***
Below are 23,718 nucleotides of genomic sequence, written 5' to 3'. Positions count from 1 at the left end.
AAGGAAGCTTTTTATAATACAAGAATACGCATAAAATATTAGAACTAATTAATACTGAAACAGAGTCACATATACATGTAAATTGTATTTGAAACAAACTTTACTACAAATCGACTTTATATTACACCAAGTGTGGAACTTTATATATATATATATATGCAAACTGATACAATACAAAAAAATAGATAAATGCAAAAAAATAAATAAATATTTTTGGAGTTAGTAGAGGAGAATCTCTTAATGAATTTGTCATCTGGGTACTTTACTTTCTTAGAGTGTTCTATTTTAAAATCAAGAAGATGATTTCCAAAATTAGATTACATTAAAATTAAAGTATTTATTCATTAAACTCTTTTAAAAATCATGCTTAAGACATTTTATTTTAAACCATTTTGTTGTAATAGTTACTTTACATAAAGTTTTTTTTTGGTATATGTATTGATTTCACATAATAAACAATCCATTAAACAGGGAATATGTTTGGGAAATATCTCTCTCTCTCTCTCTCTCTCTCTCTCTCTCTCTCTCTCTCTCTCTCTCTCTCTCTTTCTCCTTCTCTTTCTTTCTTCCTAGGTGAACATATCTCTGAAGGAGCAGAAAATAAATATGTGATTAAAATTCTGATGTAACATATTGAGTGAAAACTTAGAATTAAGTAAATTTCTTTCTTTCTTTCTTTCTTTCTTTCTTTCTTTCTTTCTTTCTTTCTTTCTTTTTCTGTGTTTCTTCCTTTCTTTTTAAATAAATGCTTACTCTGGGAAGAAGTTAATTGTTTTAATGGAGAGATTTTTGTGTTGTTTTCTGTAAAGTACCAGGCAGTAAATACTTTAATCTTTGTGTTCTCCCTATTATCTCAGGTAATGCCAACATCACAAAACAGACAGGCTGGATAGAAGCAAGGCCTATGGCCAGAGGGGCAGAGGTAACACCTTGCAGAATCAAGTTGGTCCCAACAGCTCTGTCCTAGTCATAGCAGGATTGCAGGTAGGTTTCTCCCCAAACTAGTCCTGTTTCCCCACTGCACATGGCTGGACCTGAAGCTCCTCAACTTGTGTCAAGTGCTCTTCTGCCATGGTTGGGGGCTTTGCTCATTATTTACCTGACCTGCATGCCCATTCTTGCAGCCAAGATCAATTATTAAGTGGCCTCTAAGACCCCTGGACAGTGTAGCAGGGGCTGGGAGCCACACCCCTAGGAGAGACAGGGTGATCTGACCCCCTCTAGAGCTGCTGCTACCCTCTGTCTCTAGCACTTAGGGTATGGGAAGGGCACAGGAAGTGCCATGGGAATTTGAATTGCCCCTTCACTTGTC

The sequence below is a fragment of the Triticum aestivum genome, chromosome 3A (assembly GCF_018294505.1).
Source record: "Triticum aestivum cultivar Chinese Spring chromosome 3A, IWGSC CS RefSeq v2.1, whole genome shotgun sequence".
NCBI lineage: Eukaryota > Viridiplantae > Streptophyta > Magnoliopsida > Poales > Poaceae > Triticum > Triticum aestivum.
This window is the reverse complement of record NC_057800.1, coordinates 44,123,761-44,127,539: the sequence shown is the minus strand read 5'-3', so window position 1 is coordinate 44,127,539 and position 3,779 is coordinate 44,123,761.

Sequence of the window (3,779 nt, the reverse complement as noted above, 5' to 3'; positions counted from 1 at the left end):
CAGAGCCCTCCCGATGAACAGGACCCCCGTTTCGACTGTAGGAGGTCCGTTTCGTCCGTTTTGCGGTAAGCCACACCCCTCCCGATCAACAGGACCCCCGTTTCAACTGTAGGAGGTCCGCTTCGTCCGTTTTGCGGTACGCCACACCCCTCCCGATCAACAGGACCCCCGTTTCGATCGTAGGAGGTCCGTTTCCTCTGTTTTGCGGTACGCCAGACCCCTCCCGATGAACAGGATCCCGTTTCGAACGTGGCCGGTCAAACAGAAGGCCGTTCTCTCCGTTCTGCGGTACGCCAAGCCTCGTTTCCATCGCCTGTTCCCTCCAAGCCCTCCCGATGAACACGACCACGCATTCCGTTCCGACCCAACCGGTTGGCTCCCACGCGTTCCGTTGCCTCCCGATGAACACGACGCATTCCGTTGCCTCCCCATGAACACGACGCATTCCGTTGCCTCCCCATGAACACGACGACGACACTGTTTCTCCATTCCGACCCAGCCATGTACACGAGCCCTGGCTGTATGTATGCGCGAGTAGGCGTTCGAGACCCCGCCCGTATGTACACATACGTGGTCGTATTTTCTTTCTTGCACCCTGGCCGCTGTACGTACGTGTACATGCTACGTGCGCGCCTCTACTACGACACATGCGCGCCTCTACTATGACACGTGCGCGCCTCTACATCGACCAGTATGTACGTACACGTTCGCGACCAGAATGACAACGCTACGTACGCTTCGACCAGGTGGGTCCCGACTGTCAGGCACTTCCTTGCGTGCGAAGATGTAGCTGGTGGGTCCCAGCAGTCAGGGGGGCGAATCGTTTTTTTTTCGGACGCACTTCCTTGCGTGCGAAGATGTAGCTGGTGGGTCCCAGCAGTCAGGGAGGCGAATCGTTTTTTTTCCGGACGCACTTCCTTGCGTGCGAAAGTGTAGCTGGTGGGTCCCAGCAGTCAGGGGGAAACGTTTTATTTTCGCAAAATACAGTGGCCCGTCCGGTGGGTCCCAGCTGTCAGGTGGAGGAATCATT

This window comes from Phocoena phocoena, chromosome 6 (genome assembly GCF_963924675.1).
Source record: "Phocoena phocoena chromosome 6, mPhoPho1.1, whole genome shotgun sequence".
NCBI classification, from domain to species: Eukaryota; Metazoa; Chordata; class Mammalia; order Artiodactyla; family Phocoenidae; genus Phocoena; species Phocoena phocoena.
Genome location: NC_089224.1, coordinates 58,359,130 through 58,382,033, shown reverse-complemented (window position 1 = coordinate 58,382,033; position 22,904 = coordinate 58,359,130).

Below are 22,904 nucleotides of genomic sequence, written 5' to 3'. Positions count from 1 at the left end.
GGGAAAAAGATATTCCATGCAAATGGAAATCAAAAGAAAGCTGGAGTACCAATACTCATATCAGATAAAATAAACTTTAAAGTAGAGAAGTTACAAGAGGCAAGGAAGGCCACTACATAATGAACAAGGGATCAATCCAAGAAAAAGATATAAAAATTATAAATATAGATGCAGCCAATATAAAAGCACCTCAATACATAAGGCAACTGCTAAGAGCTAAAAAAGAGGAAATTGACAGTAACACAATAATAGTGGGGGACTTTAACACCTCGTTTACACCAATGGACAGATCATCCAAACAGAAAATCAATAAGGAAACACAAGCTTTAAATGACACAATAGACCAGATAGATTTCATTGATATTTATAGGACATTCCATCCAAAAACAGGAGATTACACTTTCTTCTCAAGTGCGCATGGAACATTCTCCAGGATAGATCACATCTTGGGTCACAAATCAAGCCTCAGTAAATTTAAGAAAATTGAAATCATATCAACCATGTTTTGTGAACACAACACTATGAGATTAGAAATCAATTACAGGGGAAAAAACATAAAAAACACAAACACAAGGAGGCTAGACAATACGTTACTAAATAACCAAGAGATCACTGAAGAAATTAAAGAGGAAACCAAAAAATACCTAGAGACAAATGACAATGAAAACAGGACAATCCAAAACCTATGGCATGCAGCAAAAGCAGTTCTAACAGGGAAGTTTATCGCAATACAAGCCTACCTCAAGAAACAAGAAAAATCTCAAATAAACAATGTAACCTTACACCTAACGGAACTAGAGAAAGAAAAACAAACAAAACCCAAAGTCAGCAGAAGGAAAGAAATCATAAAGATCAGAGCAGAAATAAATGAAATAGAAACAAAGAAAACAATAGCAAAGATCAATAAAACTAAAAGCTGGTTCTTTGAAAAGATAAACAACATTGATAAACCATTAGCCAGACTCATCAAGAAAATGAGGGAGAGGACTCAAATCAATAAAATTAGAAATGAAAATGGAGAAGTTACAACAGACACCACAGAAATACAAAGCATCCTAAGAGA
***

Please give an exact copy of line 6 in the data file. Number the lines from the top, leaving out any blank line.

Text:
This window is the reverse complement of record NC_057800.1, coordinates 44,123,761-44,127,539: the sequence shown is the minus strand read 5'-3', so window position 1 is coordinate 44,127,539 and position 3,779 is coordinate 44,123,761.